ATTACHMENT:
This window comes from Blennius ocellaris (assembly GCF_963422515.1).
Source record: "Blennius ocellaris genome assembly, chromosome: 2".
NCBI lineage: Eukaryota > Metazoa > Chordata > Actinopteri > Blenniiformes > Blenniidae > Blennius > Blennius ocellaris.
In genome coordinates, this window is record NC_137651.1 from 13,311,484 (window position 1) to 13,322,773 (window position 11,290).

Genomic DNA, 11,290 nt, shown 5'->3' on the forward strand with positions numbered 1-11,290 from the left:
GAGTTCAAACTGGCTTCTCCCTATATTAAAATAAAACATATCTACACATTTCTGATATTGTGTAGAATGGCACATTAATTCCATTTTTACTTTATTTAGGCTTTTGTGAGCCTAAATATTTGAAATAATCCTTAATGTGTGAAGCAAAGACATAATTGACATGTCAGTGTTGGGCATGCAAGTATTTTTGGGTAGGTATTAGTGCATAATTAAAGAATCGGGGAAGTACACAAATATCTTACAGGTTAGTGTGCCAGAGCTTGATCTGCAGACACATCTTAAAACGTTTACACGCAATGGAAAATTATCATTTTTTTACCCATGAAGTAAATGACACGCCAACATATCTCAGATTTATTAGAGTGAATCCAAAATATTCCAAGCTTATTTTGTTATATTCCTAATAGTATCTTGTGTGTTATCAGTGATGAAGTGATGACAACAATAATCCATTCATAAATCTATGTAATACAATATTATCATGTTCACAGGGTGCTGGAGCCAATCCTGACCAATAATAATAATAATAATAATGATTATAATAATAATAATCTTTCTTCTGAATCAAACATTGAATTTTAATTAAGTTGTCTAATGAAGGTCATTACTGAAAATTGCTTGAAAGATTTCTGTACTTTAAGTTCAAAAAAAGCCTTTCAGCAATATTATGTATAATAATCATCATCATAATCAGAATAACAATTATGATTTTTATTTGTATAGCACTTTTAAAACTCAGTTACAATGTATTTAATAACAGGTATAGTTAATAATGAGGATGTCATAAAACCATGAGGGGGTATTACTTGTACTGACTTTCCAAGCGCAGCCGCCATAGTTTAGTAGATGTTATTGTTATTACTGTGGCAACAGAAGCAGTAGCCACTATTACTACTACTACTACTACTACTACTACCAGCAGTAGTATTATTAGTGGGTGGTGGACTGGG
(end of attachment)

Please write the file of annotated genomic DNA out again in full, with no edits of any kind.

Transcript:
This window comes from Blennius ocellaris (assembly GCF_963422515.1).
Source record: "Blennius ocellaris genome assembly, chromosome: 2".
NCBI lineage: Eukaryota > Metazoa > Chordata > Actinopteri > Blenniiformes > Blenniidae > Blennius > Blennius ocellaris.
In genome coordinates, this window is record NC_137651.1 from 13,311,484 (window position 1) to 13,322,773 (window position 11,290).

Genomic DNA, 11,290 nt, shown 5'->3' on the forward strand with positions numbered 1-11,290 from the left:
GAGTTCAAACTGGCTTCTCCCTATATTAAAATAAAACATATCTACACATTTCTGATATTGTGTAGAATGGCACATTAATTCCATTTTTACTTTATTTAGGCTTTTGTGAGCCTAAATATTTGAAATAATCCTTAATGTGTGAAGCAAAGACATAATTGACATGTCAGTGTTGGGCATGCAAGTATTTTTGGGTAGGTATTAGTGCATAATTAAAGAATCGGGGAAGTACACAAATATCTTACAGGTTAGTGTGCCAGAGCTTGATCTGCAGACACATCTTAAAACGTTTACACGCAATGGAAAATTATCATTTTTTTACCCATGAAGTAAATGACACGCCAACATATCTCAGATTTATTAGAGTGAATCCAAAATATTCCAAGCTTATTTTGTTATATTCCTAATAGTATCTTGTGTGTTATCAGTGATGAAGTGATGACAACAATAATCCATTCATAAATCTATGTAATACAATATTATCATGTTCACAGGGTGCTGGAGCCAATCCTGACCAATAATAATAATAATAATAATGATTATAATAATAATAATCTTTCTTCTGAATCAAACATTGAATTTTAATTAAGTTGTCTAATGAAGGTCATTACTGAAAATTGCTTGAAAGATTTCTGTACTTTAAGTTCAAAAAAAGCCTTTCAGCAATATTATGTATAATAATCATCATCATAATCAGAATAACAATTATGATTTTTATTTGTATAGCACTTTTAAAACTCAGTTACAATGTATTTAATAACAGGTATAGTTAATAATGAGGATGTCATAAAACCATGAGGGGGTATTACTTGTACTGACTTTCCAAGCGCAGCCGCCATAGTTTAGTAGATGTTATTGTTATTACTGTGGCAACAGAAGCAGTAGCCACTATTACTACTACTACTACTACTACTACTACCAGCAGTAGTATTATTAGTGGGTGGTGGACTGGG